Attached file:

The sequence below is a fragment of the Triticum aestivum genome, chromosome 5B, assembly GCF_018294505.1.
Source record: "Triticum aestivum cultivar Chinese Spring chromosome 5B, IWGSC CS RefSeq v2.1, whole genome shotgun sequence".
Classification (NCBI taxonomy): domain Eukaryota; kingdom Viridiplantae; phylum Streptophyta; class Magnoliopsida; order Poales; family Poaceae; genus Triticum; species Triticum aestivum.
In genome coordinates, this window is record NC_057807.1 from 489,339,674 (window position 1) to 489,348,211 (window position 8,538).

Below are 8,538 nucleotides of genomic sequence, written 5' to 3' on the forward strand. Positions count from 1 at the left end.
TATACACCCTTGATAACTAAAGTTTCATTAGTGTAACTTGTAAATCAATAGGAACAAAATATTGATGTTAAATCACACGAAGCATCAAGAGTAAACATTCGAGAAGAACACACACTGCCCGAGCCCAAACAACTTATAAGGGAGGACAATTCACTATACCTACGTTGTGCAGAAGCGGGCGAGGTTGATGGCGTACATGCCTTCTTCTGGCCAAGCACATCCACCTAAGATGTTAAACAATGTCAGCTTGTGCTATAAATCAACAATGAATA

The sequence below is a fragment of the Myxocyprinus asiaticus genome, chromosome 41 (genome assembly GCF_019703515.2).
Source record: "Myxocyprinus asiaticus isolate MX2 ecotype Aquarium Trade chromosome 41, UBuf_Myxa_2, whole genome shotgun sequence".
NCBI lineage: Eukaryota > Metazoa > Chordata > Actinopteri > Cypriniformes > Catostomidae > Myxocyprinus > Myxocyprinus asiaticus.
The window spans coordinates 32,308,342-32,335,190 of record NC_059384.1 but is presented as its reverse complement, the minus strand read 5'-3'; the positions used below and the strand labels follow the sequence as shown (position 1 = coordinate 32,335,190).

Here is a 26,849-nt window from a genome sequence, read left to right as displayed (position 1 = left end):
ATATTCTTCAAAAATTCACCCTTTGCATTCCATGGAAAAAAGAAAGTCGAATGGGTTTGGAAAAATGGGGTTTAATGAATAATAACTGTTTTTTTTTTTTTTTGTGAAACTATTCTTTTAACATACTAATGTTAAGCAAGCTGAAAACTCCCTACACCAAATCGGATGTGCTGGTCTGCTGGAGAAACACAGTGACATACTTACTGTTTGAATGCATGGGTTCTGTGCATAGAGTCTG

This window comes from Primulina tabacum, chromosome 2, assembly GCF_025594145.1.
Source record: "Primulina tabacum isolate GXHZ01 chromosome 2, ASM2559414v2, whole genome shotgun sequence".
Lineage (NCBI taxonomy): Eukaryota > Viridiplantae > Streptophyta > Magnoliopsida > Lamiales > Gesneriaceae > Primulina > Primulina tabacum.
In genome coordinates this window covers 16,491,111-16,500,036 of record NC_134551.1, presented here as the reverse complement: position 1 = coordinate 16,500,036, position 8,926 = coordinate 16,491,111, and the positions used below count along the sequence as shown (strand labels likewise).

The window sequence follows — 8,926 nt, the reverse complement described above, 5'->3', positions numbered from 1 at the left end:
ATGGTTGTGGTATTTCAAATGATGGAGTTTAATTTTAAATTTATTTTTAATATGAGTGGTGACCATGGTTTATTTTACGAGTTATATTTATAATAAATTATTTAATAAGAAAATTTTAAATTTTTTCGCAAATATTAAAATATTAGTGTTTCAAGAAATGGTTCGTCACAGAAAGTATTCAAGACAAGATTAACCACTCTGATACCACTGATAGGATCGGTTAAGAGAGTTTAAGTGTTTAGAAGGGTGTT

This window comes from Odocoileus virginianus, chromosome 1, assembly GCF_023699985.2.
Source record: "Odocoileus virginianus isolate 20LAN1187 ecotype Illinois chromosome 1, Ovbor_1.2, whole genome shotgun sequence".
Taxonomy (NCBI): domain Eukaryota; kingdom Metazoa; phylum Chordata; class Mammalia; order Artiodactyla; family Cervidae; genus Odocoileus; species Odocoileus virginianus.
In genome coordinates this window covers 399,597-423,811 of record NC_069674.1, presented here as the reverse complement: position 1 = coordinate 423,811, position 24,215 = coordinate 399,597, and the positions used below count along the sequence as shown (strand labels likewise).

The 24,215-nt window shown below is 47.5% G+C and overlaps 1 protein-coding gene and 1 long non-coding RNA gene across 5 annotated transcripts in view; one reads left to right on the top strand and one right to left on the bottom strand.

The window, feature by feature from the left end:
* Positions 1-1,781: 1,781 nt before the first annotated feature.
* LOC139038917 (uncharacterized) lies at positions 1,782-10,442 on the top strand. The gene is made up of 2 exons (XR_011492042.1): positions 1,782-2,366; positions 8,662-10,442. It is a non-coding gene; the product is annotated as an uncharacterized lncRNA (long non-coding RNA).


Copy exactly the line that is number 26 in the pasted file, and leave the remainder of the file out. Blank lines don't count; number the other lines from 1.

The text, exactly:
* LOC139038917 (uncharacterized) lies at positions 1,782-10,442 on the top strand. The gene is made up of 2 exons (XR_011492042.1): positions 1,782-2,366; positions 8,662-10,442. It is a non-coding gene; the product is annotated as an uncharacterized lncRNA (long non-coding RNA).